Anti Doping

British Rowing have announced (2016) that the following Prohibited List applies to all rowers in the UK


The World Anti-Doping Agency (WADA) has announced the 2017 Prohibited List (the List), which will come into effect on 1 January 2017.

The List, which is updated at least annually, identifies substances and methods which athletes are prohibited from using under the anti-doping rules. WADA consults extensively with a wide range of stakeholders - including athletes, National Anti-Doping Organisations, International Federations and scientists - before changes are made and approved by the WADA List Expert Group.

The List is published annually in October to ensure athletes and their support personnel have sufficient time to make themselves aware of the changes, review any current medications in use and apply for a Therapeutic Use Exemption (TUE) if required before the new List comes into effect on 1 January 2017.

A summary of key modifications to the 2017 Prohibited List include:

Substances and Methods Prohibited at All Times

S2. Peptide Hormones, Growth Factors, Related Substances and Mimetics:
• GATA Inhibitors (e.g. K-11706) & Transforming Growth Factor-β (e.g. sotatercept, luspatercept) have been added in 2017

S3. Beta-2 Agonists:

Salbutamol Inhalers (aka Albuterol or marketed as Ventolin)
• Commonly used to treat asthma. Previously, an inhaled dosage of no greater than 1600 micrograms was permitted over 24 hours. However, it was never the intention that this meant that athletes could inhale 1600 micrograms in one go or over a few hours
• Dosing parameters of inhaled salbutamol have been amended to reflect that athletes are allowed a maximum of 1600 micrograms over 24 hours, but not to exceed 800 micrograms every 12 hours
• Salbutamol inhalers commonly dispense either 100 or 200 micrograms per puff/inhalation, this relates to an allowance of either 8 or 4 inhalations respectively per 12-hour period
• Dose per inhalation can vary between inhalers, therefore athletes should ask their doctor or check the patient information leaflet which accompanies their prescribed inhaler to establish the dose administered in each inhalation
• If an athlete requires more than 800 micrograms in a 12-hour period they should consult their doctor and contact UKAD to determine if they need to apply for a Therapeutic Use Exemption (TUE)

Salmeterol
• Commonly used to treat asthma
• It is usually administered via inhalation twice a day, in the morning and evening, about 12 hours apart
• Under the 2017 List, the maximum allowable dosage of salmeterol has been defined for the first time as “200 micrograms over 24 hours”. This is consistent with manufacturers’ recommendations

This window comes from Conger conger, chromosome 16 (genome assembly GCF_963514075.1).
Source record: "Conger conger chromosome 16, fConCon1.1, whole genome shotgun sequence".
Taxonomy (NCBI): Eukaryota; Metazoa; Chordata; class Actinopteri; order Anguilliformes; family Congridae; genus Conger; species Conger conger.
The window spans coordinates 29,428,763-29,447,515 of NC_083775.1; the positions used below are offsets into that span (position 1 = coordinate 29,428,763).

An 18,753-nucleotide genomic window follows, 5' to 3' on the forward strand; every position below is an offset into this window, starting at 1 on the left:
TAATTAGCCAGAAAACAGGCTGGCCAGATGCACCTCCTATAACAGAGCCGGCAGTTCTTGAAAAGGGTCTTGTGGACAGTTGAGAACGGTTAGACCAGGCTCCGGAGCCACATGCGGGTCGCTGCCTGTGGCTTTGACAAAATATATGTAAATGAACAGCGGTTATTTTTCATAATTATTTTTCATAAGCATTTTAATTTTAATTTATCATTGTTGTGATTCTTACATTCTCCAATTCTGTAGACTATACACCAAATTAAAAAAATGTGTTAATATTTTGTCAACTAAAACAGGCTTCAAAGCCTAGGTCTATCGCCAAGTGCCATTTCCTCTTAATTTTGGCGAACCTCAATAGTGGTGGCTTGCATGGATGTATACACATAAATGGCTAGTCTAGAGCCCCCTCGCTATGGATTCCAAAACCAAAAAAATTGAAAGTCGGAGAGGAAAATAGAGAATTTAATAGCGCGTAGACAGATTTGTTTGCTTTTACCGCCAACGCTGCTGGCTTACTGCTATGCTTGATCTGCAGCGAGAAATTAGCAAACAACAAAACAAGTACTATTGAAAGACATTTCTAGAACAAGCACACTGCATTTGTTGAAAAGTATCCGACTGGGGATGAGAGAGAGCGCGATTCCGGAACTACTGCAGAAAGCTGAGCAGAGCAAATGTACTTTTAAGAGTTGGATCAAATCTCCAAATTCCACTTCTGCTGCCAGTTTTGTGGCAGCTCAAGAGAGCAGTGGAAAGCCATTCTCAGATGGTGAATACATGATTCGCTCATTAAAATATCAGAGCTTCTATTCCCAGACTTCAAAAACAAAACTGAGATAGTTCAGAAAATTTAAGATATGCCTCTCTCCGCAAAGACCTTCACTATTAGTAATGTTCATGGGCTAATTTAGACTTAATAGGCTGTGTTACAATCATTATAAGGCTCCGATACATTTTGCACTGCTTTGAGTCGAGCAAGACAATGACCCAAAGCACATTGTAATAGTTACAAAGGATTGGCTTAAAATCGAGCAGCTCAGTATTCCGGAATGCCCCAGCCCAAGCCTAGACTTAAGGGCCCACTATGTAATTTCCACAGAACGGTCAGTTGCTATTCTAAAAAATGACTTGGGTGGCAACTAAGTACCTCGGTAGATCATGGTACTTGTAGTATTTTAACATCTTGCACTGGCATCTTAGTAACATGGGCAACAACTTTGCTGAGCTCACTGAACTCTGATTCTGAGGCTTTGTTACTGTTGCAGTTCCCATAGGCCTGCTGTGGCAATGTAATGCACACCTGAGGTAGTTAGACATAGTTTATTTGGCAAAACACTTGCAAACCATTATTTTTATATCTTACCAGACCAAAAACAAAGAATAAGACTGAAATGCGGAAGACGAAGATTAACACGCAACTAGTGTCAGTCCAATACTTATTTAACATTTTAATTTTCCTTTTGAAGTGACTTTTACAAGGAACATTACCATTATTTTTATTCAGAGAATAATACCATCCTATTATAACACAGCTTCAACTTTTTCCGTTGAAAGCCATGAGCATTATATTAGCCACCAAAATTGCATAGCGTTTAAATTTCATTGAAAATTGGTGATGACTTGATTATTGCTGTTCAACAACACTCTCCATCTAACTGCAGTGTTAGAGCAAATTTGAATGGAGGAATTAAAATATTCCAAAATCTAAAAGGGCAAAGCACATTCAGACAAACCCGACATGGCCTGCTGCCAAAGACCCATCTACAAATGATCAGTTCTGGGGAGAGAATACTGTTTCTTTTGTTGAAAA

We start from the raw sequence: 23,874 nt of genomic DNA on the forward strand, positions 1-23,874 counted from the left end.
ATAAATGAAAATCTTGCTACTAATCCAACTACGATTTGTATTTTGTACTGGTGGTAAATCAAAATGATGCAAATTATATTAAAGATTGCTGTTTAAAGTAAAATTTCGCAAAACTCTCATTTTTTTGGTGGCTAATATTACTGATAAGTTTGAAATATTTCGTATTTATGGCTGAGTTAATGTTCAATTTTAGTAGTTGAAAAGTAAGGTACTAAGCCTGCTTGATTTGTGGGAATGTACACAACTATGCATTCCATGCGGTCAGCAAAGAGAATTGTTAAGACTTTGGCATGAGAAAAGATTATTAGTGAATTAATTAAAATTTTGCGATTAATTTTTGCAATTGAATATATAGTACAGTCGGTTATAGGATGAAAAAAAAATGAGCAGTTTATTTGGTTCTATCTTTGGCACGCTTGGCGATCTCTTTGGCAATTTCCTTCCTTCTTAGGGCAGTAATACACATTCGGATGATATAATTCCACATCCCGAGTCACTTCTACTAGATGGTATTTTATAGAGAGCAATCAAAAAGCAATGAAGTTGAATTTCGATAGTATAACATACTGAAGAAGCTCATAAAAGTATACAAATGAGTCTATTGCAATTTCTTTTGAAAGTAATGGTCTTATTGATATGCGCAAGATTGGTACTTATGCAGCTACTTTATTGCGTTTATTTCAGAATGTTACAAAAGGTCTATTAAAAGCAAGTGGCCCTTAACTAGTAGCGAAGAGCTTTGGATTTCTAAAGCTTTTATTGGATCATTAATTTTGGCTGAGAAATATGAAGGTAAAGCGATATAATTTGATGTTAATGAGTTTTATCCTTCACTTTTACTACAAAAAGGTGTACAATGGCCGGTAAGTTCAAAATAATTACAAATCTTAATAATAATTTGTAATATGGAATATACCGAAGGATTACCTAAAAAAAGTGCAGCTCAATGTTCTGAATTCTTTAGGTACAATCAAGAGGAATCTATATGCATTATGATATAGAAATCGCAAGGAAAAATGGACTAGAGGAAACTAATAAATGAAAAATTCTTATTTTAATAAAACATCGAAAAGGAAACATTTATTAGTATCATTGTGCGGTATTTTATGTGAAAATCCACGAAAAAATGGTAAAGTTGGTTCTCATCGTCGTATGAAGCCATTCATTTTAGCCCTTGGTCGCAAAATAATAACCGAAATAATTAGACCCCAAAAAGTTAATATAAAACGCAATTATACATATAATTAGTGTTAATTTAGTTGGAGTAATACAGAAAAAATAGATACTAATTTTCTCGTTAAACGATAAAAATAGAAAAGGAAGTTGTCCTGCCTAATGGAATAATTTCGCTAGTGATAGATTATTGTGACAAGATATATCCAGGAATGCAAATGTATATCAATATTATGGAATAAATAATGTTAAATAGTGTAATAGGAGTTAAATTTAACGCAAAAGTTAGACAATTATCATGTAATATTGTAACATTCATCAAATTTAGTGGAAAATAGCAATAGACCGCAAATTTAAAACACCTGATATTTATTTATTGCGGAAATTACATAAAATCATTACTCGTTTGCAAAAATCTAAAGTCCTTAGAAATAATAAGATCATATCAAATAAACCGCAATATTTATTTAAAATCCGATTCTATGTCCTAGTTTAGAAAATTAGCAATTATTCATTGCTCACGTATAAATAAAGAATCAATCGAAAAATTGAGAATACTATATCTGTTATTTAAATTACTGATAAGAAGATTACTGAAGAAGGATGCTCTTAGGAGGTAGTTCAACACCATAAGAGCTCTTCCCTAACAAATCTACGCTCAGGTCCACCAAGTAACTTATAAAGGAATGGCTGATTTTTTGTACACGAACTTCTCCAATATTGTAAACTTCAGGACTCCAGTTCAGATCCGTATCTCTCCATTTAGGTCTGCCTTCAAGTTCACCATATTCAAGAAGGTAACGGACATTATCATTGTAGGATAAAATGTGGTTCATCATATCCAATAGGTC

• In previous versions of the List, no dosage was provided and instead athletes were advised that inhaled salmeterol was permitted “in accordance with the manufactures’ recommended therapeutic regimen”
• Dose per inhalation can vary between inhalers, therefore athletes should ask their doctor or check the patient information leaflet which accompanies their prescribed inhaler to establish the dose administered in each inhalation
• If an athlete requires more than 200 micrograms over 24 hours, they should consult their doctor and contact UKAD to determine if they need to apply for a Therapeutic Use Exemption (TUE).

Substances and Methods Prohibited In-Competition Only

S6. Stimulants:
• Lisdexamfetamine is currently prohibited. In 2017 it will be classed as a non-specified stimulant

S7. Narcotics:
• Nicomorphine has been added to the List in 2017
• Nicomorphine is an opioid drug which is used in the treatment of severe pain
• It also converts to morphine following administration. Morphine is already prohibited under section 7 of the List

Prohibited Methods

M1. Manipulation of Blood and Blood Components
• Clarified that supplemental oxygen administered intravenously is prohibited, but administration by inhalation is permitted

Monitoring Programme

The following were added to the 2017 Monitoring Programme to establish patterns of use:
• Codeine
• Concurrent use of multiple beta-2-agonists

 

UK Anti-Doping Chief Executive, Nicole Sapstead said: “It is incredibly important that athletes and their support staff check the changes made to the List each year, so they do not inadvertently break the rules - under the anti-doping rules, athletes are responsible for what is in their system, regardless of how it got there.

“The List outlines the substances and methods which are banned in sport but does not outline in which medications these substances are found. Our guidance is straightforward – athletes must check their medications before use on Global DRO – an online tool which provides information about the prohibited or permitted status of branded medications and ingredients licensed for sale in the UK, USA, Canada, Japan or Australia.

“As the List changes on 1 January 2017, it is also important that athletes renew searches of regular or recurring medications.

“Additionally, WADA has also highlighted some Prohibited Substances which may be found in supplements, such as Delta 2 and higenamine. WADA has also taken the opportunity in this year’s List to provide clarity around vitamin B12, which is permitted despite containing cobalt, which is prohibited under the List.

“Athletes who wish to use, or are already using supplements, must ensure that they carry out thorough research prior to use by using tools such as Informed Sport. No supplement product can ever guarantee that it is free from Prohibited Substances, therefore athletes must assess the need, risk and consequences before making a decision to take a supplement.”

full summary of the 2017 Major Modifications and Explanatory Notes is available on the WADA website.

Further information can also be found on the Prohibited List section or via our free 100% me Clean Sport App available to download via iTunesGoogle Play or the Windows Store.